By the time the demonstration was over, I was in love with the well, so I set up an easel and painted a larger painting of the same scene. Oftentimes a quick study turns out more painterly than an extended painting. Here it’s a tossup between the lap painting and the two hour piece on an easel.
After lunch I chose to wander outside the Chateau into the village to see if I could locate a nice shady spot overlooking a rose covered wall I had seen in the village. I discovered the perfect spot, a shady sloping driveway in the shade with a perfect view of the wall.
Having completed a drawing, I noticed that the street had filled with kids, apparently just leaving the local school for the day. Within minutes I was surrounded by giggling eight year old girls, all babbling in French. I could sense that they were up to something as they got noisier and more excited, now attempting to communicate with me. At first I had no idea what they were saying. My long forgotten French and their English was of little use, but we tried and everyone laughed a lot with each new attempt. I quickly determined that they were asking, actually pleading, with me to paint them.
This continued for a long time until eventually, one of them left and came back with a hand written note asking me to “sell” them a painting. It appeared to be written with phonics, possibly by a teacher or parent, to help them communicate.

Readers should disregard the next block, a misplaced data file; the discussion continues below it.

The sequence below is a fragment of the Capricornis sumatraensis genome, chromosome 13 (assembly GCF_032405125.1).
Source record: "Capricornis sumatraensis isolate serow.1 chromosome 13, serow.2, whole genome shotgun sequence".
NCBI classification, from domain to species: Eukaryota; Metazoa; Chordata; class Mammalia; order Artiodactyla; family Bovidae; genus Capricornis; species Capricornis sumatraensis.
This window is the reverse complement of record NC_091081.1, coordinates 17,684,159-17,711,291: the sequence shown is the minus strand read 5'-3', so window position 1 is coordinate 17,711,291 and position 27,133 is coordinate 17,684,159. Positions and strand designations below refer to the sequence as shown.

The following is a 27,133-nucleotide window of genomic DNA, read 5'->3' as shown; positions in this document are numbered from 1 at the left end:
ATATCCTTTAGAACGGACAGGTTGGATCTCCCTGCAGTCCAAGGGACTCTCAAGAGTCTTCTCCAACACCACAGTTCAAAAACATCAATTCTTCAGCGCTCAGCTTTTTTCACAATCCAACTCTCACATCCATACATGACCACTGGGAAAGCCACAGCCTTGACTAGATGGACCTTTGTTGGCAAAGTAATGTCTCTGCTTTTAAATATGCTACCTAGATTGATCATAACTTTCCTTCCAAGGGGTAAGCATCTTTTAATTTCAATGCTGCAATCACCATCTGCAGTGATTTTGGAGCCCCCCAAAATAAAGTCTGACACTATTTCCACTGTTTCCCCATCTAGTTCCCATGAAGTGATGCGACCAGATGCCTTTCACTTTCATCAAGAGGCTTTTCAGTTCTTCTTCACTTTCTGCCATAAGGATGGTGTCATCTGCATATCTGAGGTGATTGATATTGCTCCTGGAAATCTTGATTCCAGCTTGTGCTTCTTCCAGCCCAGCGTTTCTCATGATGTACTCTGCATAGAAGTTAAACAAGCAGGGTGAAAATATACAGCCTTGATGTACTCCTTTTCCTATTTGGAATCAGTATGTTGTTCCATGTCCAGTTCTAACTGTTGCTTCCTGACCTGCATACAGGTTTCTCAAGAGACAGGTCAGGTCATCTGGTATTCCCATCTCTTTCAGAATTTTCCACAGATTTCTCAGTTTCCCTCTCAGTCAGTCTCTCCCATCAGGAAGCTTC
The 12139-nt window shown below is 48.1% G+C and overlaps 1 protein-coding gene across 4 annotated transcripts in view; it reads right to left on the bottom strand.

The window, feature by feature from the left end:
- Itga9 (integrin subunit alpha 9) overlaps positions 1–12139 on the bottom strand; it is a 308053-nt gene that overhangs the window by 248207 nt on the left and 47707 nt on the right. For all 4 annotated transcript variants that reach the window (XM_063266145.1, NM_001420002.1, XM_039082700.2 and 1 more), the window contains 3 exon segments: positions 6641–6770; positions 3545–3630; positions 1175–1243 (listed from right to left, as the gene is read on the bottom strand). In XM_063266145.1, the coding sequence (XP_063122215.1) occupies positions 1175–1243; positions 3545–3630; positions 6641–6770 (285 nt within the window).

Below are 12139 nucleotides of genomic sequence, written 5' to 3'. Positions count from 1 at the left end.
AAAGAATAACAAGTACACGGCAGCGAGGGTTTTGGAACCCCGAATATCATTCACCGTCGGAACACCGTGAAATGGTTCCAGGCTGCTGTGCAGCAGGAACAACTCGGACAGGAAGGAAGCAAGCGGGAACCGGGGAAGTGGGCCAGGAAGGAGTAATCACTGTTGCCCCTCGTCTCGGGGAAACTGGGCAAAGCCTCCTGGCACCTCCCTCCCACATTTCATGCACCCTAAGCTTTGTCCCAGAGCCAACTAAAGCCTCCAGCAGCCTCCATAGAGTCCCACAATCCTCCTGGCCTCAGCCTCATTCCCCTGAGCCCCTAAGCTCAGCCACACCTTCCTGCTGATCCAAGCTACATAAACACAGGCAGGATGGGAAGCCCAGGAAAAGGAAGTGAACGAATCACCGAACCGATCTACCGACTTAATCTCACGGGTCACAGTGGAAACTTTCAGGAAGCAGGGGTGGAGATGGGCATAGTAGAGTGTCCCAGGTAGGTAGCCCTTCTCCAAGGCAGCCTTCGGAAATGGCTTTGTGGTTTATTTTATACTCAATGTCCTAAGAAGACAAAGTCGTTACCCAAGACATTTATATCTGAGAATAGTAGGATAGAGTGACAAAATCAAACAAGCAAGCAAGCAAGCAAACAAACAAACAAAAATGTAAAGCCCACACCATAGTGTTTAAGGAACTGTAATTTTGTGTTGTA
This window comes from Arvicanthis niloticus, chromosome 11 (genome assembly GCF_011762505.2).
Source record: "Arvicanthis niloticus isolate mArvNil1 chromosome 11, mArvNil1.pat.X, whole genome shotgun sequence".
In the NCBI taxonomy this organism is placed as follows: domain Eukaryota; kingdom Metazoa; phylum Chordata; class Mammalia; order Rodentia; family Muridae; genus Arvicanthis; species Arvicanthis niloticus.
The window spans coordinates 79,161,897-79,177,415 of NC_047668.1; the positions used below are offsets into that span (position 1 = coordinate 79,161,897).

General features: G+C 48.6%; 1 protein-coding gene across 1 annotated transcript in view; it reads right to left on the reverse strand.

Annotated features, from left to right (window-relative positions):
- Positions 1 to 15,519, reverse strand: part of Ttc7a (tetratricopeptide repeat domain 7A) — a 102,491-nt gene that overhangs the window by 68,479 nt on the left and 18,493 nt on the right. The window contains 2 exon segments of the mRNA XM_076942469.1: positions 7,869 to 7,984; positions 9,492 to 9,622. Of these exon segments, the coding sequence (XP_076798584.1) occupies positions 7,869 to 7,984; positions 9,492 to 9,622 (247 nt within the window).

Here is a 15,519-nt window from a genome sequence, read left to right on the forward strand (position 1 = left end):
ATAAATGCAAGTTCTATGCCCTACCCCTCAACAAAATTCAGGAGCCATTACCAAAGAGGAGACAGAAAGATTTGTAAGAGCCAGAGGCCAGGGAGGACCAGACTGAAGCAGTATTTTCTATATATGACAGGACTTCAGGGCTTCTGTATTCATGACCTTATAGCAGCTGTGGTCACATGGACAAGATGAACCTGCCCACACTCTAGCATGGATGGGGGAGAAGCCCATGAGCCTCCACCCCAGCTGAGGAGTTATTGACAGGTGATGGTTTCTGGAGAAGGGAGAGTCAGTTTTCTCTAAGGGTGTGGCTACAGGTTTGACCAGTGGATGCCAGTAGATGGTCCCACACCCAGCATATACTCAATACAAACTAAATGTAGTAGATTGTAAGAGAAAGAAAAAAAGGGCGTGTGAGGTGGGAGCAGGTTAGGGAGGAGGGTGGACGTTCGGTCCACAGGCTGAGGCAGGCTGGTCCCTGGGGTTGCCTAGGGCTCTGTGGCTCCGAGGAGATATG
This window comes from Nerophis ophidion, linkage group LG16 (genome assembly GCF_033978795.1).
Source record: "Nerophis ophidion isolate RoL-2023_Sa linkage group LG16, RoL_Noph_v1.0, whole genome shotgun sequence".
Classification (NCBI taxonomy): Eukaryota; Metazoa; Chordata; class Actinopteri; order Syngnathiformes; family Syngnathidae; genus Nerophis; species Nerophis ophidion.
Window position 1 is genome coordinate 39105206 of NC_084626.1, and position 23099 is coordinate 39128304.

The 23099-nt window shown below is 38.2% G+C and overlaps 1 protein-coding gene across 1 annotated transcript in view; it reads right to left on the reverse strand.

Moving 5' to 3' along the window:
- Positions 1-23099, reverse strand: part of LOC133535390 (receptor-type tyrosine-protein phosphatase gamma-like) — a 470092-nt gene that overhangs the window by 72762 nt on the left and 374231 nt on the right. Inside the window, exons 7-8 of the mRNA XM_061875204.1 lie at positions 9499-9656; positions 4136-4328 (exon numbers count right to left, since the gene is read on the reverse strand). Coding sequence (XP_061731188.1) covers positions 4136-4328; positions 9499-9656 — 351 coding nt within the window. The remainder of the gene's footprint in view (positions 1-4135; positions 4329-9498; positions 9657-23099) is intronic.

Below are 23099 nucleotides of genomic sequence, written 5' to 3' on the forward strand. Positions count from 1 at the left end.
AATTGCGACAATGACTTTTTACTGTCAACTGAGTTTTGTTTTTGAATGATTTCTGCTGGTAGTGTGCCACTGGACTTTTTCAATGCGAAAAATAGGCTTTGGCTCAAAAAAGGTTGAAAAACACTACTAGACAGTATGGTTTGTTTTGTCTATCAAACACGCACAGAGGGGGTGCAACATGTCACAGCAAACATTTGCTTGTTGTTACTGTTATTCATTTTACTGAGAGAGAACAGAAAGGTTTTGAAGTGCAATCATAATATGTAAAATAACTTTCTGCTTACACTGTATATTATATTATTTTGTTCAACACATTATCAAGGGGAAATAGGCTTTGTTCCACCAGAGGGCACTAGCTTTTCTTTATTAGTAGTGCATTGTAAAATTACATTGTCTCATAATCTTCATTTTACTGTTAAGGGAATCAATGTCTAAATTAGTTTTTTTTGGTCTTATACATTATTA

I resisted as long as I could until finally concluding that either I should give in or else leave, since I was making no progress on my painting of the house. In fact, I realize only now what a huge opportunity the universe was offering. I love drawing faces and here before me were six delightful little French girls begging to model for me. Of course, I am sensitive to interacting with strange little girls, especially acknowledging my ignorance of local sensitivities and customs, but this seemed safe enough.
When finally I said okay, they all immediately lined up with great enthusiasm, expecting me to draw the whole group. When I said, “Just one”, and held up one finger, they could not decide who should be the one, so I said, “Okay, then two,” and held up two fingers. My sketches were not horrible and they seemed to be quite happy with them. I did regret not taking more time and producing something better.
The little girl in the black dress was the most enthusiastic negotiator, and now she wanted me to draw here. I wish so much now that I had given in to her pleas, but I did want to finish my painting to have something for the critique that Tim would undoubtedly have later. I told her I would draw her “tomorrow”, but she left unhappy.
So I returned to my painting. In the meantime, the tallest girl, who was in my first drawing had gone home and returned excitedly with her little sister for me to draw. By this time I finally realized what a gift the universe was offering and besides, who could resist this sweet little girl’s request. I was having so much fun by now, I took more time and did a better job on this one. Her name was Abir.
Before leaving France I vowed to paint portraits of the remaining girls from photographs I had taken and send them later to these lovely ladies
NEXT: Chapter 2- Painting from Bee Swarms and Bridges - Carcassonne and LaGrasse